There are regulations in South Africa related to bread production to protect consumers. Here is an excerpt from a report about the legislation:

"The Trade Metrology Act requires that if a loaf of bread is not labelled, it must weigh 800g, with the leeway of five percent under or 10 percent over. However, an average of 10 loaves must be an exact match to the mass stipulated. - Sunday Tribune of 10 October 2004 on page 10"

We can use measurements to test if consumers getting value for money. An unlabelled loaf of bread should weigh 800g. The masses of 10 different loaves of bread were measured at a store for 1 week. The data are shown in Table 3.

Table 3: Masses (in g) of 10 different loaves of bread, from the same manufacturer, measured at the same store over a period of 1 week.
Monday Tuesday Wednesday Thursday Friday Saturday Sunday
802.39 787.78 815.74 807.41 801.48 786.59 799.01
796.76 798.93 809.68 798.72 818.26 789.08 805.99
802.50 793.63 785.37 809.30 787.65 801.45 799.35
819.59 812.62 809.05 791.13 805.28 817.76 801.01
801.21 795.86 795.21 820.39 806.64 819.54 796.67
789.00 796.33 787.87 799.84 789.45 802.05 802.20
788.99 797.72 776.71 790.69 803.16 801.24 807.32
808.80 780.38 812.61 801.82 784.68 792.19 809.80
802.37 790.83 792.43 789.24 815.63 799.35 791.23
796.20 817.57 799.05 825.96 807.89 806.65 780.23

Data Set 4: Global Temperature

The mean global temperature from 1861 to 1996 is listed in Table 4. The data, obtained from http://www.cgd.ucar.edu/stats/Data/Climate/, was converted to mean temperature in degrees Celsius.

Table 4: Global temperature changes over the past 135 years. There has been a lot of discussion regarding changing weather patterns and a possible link to pollution and greenhouse gasses.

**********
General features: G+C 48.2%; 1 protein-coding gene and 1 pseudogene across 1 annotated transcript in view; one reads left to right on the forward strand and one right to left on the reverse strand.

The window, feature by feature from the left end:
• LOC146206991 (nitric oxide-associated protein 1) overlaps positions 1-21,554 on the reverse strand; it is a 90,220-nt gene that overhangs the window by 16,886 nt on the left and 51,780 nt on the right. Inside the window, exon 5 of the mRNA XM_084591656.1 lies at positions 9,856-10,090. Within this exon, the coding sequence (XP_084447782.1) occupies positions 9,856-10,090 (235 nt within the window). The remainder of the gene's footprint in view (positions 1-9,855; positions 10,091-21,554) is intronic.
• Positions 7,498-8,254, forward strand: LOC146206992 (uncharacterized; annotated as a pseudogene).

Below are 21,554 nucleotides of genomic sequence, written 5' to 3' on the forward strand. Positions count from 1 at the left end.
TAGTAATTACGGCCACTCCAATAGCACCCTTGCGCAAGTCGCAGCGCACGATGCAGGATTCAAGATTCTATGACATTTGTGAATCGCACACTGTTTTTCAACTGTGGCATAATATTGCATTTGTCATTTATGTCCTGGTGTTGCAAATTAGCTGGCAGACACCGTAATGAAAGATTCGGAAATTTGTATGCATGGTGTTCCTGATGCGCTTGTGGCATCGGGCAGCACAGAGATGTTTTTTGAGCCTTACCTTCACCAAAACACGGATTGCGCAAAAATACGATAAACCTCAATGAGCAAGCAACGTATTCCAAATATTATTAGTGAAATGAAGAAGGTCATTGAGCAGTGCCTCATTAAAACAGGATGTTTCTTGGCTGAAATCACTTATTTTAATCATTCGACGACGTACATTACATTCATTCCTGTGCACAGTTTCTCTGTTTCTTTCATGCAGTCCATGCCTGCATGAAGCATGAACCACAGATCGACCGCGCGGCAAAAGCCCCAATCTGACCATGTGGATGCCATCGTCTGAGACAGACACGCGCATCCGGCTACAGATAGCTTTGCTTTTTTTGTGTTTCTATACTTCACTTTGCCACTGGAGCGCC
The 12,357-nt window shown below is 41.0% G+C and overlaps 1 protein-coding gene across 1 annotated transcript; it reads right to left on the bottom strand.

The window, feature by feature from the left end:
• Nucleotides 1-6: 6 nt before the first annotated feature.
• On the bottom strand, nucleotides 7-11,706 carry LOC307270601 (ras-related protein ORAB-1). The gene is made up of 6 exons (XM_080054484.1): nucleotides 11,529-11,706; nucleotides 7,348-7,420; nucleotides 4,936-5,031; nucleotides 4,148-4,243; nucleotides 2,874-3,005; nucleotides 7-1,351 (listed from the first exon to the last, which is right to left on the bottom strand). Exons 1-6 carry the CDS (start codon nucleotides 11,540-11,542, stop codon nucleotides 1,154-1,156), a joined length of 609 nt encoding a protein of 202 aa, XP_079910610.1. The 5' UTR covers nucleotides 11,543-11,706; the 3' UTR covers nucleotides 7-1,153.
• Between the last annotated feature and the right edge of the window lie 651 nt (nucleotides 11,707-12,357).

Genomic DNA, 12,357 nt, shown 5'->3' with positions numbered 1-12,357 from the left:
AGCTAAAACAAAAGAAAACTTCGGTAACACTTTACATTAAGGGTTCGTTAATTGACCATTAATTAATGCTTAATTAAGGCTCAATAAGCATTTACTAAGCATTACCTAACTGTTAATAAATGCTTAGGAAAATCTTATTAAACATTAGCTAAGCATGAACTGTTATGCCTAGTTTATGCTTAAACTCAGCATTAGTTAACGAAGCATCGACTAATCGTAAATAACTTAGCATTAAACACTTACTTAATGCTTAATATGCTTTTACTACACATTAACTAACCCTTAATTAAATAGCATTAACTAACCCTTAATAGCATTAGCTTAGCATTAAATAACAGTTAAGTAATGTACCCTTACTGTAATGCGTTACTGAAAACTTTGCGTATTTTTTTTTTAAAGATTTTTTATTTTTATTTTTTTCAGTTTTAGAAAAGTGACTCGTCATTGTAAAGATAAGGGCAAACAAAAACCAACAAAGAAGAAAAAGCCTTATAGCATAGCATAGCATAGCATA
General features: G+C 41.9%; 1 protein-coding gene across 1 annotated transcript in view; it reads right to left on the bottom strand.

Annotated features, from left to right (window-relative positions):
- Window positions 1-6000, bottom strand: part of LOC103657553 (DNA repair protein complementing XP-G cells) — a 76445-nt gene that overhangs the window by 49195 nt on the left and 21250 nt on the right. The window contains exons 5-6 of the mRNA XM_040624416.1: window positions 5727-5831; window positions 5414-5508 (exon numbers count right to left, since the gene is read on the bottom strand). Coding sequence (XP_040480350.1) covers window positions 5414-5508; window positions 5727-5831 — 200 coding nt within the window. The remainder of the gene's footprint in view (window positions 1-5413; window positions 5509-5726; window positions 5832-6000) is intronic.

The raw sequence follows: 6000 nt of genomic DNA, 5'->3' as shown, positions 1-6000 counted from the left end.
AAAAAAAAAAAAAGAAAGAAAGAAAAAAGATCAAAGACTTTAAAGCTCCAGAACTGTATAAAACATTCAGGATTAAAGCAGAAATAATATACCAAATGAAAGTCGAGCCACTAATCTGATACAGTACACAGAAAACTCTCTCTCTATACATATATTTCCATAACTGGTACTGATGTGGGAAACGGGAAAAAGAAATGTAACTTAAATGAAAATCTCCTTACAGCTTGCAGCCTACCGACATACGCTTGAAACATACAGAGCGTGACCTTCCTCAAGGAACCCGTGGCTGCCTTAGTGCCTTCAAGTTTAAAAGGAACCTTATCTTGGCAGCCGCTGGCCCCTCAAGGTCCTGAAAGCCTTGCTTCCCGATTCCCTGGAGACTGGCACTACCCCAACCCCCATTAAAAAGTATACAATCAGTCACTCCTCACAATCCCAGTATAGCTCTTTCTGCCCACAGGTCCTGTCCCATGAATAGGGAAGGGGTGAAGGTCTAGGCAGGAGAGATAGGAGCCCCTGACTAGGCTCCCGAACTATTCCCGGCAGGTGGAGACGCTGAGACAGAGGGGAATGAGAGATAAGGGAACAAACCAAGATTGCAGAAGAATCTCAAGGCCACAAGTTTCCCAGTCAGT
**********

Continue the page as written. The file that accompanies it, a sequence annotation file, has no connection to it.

Year Temperature Year Temperature Year Temperature Year Temperature
1861 12.66 1901 12.871 1941 13.152 1981 13.228
1862 12.58 1902 12.726 1942 13.147 1982 13.145
1863 12.799 1903 12.647 1943 13.156 1983 13.332
1864 12.619 1904 12.601 1944 13.31 1984 13.107
1865 12.825 1905 12.719 1945 13.153 1985 13.09
1866 12.881 1906 12.79 1946 13.015 1986 13.183
1867 12.781 1907 12.594 1947 13.006 1987 13.323
1868 12.853 1908 12.575 1948 13.015 1988 13.34
1869 12.787 1909 12.596 1949 13.005 1989 13.269
1870 12.752 1910 12.635 1950 12.898 1990 13.437
1871 12.733 1911 12.611 1951 13.044 1991 13.385
1872 12.857 1912 12.678 1952 13.113 1992 13.237
1873 12.802 1913 12.671 1953 13.192 1993 13.28
1874 12.68 1914 12.85 1954 12.944 1994 13.355
1875 12.669 1915 12.962 1955 12.935 1995 13.483
1876 12.687 1916 12.727 1956 12.836 1996 13.314
1877 12.957 1917 12.584 1957 13.139
1878 13.092 1918 12.7 1958 13.208
1879 12.796 1919 12.792 1959 13.133
1880 12.811 1920 12.857 1960 13.094
1881 12.845 1921 12.902 1961 13.124
1882 12.864 1922 12.787 1962 13.129
1883 12.783 1923 12.821 1963 13.16
1884 12.73 1924 12.764 1964 12.868
1885 12.754 1925 12.868 1965 12.935
1886 12.826 1926 13.014 1966 13.035
1887 12.723 1927 12.904 1967 13.031
1888 12.783 1928 12.871 1968 13.004
1889 12.922 1929 12.718 1969 13.117
1890 12.703 1930 12.964 1970 13.064
1891 12.767 1931 13.041 1971 12.903